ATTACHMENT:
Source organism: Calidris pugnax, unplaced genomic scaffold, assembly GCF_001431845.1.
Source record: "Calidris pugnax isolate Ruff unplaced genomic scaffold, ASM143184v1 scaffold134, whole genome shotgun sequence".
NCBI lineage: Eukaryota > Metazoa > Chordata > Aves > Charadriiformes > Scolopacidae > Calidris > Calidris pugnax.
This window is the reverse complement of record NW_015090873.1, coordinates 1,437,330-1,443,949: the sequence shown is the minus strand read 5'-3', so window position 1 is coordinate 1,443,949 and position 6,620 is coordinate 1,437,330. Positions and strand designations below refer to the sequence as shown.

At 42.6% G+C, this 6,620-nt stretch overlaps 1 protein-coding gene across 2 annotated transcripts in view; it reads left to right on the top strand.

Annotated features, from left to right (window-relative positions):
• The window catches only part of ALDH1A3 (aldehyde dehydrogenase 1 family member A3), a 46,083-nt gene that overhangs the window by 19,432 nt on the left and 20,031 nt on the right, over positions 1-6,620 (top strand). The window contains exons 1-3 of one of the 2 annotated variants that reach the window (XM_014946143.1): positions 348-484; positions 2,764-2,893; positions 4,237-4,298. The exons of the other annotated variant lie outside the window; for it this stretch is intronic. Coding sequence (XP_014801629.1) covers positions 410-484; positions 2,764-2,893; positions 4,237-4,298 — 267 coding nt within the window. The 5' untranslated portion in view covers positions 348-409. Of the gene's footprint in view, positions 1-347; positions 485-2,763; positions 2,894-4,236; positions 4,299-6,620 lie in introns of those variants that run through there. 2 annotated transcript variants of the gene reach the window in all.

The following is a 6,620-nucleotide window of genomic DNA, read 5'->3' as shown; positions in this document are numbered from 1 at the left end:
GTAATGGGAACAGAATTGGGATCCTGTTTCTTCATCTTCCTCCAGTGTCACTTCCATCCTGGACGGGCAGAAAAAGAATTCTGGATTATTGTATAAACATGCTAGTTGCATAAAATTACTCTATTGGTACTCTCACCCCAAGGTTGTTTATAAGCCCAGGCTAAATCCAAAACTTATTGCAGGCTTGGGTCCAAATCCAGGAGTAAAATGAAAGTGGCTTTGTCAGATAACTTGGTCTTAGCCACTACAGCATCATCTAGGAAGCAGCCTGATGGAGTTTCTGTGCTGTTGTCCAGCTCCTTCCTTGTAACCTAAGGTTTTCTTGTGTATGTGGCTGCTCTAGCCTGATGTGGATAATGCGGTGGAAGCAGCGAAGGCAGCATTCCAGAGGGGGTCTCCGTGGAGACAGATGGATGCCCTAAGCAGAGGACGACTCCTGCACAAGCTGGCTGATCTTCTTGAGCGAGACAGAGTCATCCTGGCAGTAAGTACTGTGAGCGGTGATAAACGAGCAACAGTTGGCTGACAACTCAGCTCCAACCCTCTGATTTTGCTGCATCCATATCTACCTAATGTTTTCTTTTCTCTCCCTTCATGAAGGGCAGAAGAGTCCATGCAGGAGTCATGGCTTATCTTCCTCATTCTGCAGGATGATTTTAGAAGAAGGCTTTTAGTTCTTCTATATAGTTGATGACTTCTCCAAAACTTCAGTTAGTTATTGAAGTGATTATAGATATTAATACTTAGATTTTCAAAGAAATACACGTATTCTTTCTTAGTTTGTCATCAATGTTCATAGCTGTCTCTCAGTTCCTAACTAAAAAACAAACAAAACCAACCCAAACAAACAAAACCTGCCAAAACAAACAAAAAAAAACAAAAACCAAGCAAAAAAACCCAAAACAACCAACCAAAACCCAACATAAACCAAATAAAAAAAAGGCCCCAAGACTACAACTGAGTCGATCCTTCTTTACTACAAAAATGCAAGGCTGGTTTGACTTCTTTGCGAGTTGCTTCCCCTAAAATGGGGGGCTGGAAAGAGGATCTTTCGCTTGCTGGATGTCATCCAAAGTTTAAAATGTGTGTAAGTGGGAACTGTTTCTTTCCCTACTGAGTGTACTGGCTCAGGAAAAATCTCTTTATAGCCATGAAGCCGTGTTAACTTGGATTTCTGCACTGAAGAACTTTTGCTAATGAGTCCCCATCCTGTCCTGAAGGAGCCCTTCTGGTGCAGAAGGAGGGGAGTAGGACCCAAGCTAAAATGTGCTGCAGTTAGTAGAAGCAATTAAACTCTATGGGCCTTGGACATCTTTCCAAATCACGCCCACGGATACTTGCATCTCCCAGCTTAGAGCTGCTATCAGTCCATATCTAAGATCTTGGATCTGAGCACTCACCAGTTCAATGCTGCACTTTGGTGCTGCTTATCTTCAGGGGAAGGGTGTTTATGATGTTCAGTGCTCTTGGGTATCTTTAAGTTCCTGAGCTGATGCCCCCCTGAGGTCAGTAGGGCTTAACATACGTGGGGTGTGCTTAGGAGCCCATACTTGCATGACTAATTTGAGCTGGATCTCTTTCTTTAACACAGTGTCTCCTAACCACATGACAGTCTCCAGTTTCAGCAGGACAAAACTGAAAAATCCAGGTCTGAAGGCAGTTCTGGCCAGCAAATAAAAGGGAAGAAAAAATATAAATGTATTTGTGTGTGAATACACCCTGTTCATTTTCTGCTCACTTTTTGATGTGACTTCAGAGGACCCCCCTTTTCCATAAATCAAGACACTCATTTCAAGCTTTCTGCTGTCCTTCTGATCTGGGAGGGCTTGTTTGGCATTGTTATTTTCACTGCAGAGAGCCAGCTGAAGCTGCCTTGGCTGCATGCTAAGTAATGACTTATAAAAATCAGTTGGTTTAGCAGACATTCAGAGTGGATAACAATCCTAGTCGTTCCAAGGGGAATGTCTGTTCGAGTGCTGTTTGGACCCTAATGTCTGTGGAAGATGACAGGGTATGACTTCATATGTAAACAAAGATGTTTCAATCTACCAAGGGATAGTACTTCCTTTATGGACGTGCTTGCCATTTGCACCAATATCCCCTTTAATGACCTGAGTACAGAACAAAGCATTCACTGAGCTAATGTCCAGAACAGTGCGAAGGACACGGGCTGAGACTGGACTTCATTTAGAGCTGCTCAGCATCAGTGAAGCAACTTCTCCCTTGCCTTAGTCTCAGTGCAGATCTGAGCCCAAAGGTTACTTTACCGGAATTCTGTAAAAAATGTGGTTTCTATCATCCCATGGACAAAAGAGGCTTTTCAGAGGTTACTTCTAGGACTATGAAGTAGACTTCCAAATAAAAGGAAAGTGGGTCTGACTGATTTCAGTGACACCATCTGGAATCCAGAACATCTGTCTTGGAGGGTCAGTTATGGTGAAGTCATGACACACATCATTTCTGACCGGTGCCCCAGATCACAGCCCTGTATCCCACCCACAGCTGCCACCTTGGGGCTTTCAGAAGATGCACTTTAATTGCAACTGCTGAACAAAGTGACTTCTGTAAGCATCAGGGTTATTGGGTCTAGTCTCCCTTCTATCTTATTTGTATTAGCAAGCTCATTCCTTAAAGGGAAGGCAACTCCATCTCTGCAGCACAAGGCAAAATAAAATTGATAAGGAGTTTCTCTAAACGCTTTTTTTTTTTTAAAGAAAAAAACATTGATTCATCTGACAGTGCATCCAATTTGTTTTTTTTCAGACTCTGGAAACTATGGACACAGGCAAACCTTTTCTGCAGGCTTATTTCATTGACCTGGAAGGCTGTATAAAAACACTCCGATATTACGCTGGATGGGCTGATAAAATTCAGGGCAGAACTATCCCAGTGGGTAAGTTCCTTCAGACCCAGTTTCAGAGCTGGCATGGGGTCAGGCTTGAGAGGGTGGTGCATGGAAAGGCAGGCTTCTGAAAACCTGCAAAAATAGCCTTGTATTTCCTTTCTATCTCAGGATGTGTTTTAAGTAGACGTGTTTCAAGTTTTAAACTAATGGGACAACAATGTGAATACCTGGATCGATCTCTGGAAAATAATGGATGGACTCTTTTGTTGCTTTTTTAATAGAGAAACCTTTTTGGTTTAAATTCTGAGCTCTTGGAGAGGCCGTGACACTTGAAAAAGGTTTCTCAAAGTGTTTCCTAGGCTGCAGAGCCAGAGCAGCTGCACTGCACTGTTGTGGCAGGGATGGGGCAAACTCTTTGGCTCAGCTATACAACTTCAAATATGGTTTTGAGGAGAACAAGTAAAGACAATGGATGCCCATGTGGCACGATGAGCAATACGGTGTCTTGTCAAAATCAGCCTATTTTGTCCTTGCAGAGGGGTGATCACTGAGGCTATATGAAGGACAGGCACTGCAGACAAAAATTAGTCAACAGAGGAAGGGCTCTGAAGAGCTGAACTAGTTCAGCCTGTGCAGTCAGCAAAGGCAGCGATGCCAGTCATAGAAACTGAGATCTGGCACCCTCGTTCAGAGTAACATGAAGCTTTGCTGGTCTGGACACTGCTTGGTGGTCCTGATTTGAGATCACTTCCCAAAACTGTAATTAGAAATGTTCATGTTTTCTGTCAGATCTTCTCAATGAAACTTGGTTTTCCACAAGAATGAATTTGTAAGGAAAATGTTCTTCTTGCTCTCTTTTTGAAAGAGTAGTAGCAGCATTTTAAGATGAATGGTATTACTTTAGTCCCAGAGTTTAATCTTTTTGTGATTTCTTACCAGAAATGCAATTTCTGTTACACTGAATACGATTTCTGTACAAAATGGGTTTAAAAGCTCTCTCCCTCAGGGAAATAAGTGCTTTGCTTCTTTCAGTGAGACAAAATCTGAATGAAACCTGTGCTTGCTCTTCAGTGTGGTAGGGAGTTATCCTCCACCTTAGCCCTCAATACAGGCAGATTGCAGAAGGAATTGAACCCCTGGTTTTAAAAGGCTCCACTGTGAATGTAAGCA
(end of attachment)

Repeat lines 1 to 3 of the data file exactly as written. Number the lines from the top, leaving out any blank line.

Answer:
Source organism: Calidris pugnax, unplaced genomic scaffold, assembly GCF_001431845.1.
Source record: "Calidris pugnax isolate Ruff unplaced genomic scaffold, ASM143184v1 scaffold134, whole genome shotgun sequence".
NCBI lineage: Eukaryota > Metazoa > Chordata > Aves > Charadriiformes > Scolopacidae > Calidris > Calidris pugnax.